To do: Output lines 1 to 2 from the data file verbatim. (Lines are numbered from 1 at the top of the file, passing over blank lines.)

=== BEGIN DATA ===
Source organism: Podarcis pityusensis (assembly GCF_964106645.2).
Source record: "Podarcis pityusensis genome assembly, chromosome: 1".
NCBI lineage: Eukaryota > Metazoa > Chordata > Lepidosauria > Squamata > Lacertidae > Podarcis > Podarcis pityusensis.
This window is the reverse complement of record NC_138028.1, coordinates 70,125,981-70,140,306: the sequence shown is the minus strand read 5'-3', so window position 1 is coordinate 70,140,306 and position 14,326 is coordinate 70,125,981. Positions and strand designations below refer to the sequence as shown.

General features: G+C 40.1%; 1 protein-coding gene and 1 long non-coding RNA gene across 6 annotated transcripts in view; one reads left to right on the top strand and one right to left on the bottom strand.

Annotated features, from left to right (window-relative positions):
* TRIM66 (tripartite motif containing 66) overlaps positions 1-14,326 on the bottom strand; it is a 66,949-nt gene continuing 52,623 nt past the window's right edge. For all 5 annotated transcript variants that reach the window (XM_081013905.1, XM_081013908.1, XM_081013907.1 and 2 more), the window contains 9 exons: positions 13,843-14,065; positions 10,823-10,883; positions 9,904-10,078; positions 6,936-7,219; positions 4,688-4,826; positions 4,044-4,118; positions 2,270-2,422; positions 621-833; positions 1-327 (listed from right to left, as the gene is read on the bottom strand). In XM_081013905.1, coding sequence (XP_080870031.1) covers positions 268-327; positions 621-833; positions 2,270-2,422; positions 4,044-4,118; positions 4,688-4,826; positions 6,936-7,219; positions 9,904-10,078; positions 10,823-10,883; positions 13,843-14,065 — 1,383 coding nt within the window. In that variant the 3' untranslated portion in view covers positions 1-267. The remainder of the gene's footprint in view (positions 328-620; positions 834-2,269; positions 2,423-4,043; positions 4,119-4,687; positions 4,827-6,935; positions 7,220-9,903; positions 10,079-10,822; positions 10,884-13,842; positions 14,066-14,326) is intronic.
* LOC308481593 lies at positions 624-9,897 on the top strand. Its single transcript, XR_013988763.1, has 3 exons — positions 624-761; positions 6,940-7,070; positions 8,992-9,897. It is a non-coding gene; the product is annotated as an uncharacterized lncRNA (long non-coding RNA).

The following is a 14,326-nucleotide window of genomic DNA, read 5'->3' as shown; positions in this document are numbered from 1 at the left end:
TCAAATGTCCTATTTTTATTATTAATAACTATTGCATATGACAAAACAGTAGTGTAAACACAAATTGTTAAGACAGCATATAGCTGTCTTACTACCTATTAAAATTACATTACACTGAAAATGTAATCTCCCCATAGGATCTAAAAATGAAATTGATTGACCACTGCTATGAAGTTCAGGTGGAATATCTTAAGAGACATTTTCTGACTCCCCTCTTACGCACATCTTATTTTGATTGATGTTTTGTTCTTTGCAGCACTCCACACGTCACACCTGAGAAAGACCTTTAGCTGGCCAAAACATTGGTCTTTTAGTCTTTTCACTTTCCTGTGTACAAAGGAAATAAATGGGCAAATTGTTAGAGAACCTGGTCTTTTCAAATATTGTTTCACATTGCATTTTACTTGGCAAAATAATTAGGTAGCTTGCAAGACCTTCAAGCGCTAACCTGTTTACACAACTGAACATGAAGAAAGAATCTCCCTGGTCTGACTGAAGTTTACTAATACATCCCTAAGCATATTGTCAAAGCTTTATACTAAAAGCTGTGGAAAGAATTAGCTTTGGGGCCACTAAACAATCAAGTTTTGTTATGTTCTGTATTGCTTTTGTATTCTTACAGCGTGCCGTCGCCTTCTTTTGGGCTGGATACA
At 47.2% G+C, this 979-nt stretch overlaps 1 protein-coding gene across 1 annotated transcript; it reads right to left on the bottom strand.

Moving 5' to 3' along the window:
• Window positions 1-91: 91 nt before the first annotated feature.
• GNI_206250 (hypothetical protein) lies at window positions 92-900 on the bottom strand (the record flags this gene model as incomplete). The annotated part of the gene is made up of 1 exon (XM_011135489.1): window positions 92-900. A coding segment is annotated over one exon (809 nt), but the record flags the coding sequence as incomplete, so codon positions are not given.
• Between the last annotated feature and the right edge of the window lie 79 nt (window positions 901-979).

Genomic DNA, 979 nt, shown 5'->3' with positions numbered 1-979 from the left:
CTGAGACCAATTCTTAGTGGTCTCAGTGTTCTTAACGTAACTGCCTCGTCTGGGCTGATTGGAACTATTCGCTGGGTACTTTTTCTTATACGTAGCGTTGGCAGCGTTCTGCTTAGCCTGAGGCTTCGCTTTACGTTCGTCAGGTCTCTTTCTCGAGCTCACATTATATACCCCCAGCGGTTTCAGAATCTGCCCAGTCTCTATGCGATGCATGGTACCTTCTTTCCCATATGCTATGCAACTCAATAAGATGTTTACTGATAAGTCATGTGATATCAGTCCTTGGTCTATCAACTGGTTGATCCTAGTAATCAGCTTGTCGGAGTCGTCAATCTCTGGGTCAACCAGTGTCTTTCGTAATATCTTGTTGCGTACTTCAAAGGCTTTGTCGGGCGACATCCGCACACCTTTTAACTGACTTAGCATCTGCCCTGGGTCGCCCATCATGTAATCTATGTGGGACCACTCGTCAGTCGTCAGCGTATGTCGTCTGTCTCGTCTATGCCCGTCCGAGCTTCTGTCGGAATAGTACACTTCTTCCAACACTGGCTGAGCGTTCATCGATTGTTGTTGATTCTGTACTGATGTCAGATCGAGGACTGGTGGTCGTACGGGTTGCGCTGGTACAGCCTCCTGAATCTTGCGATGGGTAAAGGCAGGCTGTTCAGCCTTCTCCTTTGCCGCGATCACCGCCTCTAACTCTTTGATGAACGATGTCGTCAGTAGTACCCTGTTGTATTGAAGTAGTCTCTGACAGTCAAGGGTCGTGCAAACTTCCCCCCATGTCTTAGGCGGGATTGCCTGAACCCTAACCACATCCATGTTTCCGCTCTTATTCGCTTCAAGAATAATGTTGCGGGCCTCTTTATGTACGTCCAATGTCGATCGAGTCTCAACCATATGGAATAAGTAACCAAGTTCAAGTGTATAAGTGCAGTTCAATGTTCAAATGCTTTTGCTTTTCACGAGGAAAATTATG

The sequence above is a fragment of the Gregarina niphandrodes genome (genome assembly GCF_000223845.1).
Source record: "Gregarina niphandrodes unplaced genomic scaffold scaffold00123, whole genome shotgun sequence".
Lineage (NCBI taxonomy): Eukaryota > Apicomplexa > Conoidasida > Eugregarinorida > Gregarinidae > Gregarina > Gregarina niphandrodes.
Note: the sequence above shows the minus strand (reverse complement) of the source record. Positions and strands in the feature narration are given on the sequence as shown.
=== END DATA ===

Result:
Source organism: Podarcis pityusensis (assembly GCF_964106645.2).
Source record: "Podarcis pityusensis genome assembly, chromosome: 1".